The tablet also offers a greatly improved camera on its back (a 5 megapixel shooter with technology similar to the one featured on the iPhone 4S), new 4G LTE options (for both Verizon and AT&T), and a considerably more powerful processor.
But does the new iPad successfully defend its reputation as the King of Tablets?
In terms of materials, general design and even packaging, it’s essentially the same product as the iPad 2. It’s a tiny bit thicker and a little heavier — but that’s about it.
The device comes in a handful of varieties here in the U.S. You can buy it with storage capacities of 16GB ($499), 32GB ($599) or 64GB ($699), or get it equipped with 4G LTE for an additional $129.
Apple’s now selling the new iPad’s predecessor, iPad 2, at the discounted price of $399.
By now you’ve heard about the revolutionary screen on the new iPad. But does it live up to the hype? In a word: yes.
This display is outrageous. It’s stunning. It’s incredible. Perhaps it has something to do with the fact that you can hold these beautiful images in your hands, or maybe it’s the technology that Apple is utilizing, or maybe it’s the responsiveness of the operating system. But there’s something almost otherwordly about how good this screen is. For rendered text or high-resolution images, it just looks like a glowing piece of paper.
As far as performance goes, while there isn’t an obvious speed boost in comparison to the previous generation iPad, there’s certainly no stutter, stagger or delay when using the tablet. With many modern mobile devices, there’s this constant, nagging sensation that it’s going to jam up, freeze or otherwise not respond to your commands. That sensation is nowhere to be found on the new iPad — and it’s a relief.
On the data side of things, at least on Verizon’s LTE network, this thing screams. If you own a Verizon 4G phone, or know what they’re capable of, then you’ll get the gist of what the new iPad can do. I saw higher speeds in midtown Manhattan than what I get on my home network.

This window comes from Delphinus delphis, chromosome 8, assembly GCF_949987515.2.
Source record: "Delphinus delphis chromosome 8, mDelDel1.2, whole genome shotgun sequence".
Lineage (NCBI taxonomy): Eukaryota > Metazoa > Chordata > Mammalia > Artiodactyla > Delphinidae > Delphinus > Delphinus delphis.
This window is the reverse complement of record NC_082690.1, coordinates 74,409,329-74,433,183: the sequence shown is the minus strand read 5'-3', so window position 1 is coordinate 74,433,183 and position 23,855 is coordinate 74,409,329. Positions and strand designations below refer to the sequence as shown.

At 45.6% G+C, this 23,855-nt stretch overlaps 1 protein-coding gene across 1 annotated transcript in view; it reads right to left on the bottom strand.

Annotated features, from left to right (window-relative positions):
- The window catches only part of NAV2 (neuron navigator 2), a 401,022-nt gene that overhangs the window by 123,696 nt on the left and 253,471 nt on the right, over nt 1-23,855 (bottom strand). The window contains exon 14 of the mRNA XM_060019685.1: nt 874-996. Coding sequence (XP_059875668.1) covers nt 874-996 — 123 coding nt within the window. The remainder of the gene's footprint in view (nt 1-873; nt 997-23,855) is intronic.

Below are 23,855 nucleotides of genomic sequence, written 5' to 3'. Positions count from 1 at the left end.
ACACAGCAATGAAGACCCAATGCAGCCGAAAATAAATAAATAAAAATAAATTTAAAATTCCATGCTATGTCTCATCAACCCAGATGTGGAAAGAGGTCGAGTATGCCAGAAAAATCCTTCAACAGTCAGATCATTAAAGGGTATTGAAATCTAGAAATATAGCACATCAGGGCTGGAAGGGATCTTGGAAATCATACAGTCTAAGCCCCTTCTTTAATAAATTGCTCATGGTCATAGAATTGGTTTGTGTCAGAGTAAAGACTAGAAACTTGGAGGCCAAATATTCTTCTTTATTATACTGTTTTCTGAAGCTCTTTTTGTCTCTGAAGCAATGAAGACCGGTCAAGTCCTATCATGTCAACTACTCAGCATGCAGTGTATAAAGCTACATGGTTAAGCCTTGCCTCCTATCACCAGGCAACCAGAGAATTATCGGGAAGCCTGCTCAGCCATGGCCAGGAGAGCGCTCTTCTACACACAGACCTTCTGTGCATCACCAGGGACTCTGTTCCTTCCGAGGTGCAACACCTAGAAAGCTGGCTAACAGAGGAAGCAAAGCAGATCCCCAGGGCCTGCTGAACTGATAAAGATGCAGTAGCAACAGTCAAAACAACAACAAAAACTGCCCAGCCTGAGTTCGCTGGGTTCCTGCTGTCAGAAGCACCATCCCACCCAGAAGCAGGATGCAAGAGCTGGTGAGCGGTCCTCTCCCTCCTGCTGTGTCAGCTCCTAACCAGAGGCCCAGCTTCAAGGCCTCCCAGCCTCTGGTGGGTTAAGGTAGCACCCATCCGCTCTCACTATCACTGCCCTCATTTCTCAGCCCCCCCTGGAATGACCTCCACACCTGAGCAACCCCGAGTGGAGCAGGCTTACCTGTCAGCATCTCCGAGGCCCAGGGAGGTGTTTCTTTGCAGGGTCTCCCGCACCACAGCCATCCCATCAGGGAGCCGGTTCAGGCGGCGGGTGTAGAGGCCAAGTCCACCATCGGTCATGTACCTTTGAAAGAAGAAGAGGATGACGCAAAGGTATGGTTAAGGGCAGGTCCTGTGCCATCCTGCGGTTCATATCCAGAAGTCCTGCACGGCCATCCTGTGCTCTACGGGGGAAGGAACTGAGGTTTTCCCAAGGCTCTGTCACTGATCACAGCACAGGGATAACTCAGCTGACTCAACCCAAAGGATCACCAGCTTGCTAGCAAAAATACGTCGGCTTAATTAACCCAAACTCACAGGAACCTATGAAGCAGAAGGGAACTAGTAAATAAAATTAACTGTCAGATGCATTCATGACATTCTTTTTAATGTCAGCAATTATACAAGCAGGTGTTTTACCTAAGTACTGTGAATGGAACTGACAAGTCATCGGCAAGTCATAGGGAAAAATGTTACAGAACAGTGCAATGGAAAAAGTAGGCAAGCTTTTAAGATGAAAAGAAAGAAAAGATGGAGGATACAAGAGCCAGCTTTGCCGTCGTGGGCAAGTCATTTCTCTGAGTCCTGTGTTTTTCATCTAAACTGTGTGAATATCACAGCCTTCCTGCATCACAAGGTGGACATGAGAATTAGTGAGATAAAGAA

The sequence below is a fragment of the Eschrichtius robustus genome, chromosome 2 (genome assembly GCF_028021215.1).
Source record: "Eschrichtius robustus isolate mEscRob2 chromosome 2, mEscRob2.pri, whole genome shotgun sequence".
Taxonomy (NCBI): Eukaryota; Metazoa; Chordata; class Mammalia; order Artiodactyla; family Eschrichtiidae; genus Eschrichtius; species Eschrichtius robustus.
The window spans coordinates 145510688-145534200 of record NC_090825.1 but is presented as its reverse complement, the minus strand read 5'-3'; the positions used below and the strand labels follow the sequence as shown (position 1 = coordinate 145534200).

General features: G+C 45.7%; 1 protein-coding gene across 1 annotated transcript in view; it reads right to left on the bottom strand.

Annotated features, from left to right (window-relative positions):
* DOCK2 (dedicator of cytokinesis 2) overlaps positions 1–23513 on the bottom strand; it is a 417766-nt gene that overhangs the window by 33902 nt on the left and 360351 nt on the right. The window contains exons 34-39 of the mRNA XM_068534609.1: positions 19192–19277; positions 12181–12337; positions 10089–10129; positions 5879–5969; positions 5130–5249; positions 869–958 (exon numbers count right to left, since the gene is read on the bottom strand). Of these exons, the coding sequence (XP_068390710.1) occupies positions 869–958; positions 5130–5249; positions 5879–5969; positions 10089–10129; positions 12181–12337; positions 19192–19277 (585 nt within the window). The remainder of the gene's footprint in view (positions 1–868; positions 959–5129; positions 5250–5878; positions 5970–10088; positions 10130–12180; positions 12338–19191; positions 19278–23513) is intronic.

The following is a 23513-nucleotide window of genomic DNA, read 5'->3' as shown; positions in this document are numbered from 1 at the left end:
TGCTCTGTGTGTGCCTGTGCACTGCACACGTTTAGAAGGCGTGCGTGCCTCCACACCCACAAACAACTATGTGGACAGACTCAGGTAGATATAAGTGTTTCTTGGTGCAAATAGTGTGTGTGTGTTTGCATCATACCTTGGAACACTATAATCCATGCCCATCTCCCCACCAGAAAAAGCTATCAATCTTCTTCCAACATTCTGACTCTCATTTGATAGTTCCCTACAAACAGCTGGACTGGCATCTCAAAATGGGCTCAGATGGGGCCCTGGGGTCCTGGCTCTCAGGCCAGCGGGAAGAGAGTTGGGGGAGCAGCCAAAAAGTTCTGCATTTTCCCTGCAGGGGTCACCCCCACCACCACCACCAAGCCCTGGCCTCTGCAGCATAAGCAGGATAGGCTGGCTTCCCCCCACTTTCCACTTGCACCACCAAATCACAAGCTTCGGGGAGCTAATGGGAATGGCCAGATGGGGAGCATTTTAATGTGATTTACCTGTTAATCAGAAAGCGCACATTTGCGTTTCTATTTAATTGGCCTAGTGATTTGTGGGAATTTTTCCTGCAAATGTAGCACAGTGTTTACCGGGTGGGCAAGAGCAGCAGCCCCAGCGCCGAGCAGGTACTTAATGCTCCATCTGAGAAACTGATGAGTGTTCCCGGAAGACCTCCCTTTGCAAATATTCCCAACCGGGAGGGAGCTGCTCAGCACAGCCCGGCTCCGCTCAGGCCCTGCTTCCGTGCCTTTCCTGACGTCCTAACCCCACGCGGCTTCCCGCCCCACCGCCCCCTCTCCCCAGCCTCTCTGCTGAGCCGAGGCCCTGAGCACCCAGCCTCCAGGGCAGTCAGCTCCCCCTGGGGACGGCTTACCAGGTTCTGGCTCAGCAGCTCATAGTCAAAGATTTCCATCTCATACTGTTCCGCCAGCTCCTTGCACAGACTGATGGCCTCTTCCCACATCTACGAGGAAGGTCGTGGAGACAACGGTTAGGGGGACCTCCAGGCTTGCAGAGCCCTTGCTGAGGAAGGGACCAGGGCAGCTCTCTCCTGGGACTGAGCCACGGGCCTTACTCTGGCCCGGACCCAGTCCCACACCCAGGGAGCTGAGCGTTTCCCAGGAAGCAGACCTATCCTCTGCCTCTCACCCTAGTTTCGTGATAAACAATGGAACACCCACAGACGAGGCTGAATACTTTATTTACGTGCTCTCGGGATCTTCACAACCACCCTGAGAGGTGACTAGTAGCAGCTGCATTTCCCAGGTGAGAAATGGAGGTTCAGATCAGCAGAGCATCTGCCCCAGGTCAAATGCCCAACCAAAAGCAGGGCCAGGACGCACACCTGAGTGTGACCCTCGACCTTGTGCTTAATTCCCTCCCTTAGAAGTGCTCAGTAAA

Another nice perk is that if you buy the Verizon version, you also can use the device as a wireless hotspot at no extra charge (AT&T says they’re working on it, but they don’t offer the same luxury).
As far as the battery life of the new iPad is concerned, the iPad lives up to Apple’s ambitious claims that you can do 10 hours straight of browsing the web, listening to music or watching video on this device (9 hours using LTE).
The new camera on the rear of the device also performs admirably (and is now capable of shooting full HD video). That said, it’s hard to imagine actually spending any time walking around and snapping photos with this thing, since it’s about the surface size of four regular point-and-shoot cameras.
Apple also introduced some software which plays nicely with the new iPad. On the iPad, iPhoto almost feels like a full-blown desktop application, allowing you to do all sorts of very specific editing of photos, including adjusting exposure, coloring, making repairs and more. You’re also able to collect your images (along with dates, maps and weather tiles) into virtual “journals.” Those journals can then be uploaded to iCloud and shared on the Web.
In all, the new iPad is in a class by itself. As the latest product in a lineage of devices that defined this category, the iPad continues to stand head and shoulders above the competition.
Now on to the key question: Should you buy it?
For those who already own the iPad 2, this isn’t necessarily a slam dunk. While the updated features are boon to the new iPad, it doesn’t offer an experience that is significantly different from the previous version. If your screen never bothered you, and you never wanted a faster cellular connection or a better camera, there’s not a great argument to upgrade — especially considering many just shelled out for a new tablet less than a year ago.
However, if you’re in the market for your first tablet, or upgrading from the original iPad or an Android device, do not hesitate. The new iPad is the most functional, easy-to-use and beautiful tablet that any company has ever produced.
Joshua Topolsky is the founding editor in chief of the Verge (theverge.com), a technology news Web site. To read previous columns, go to PostBusiness.com.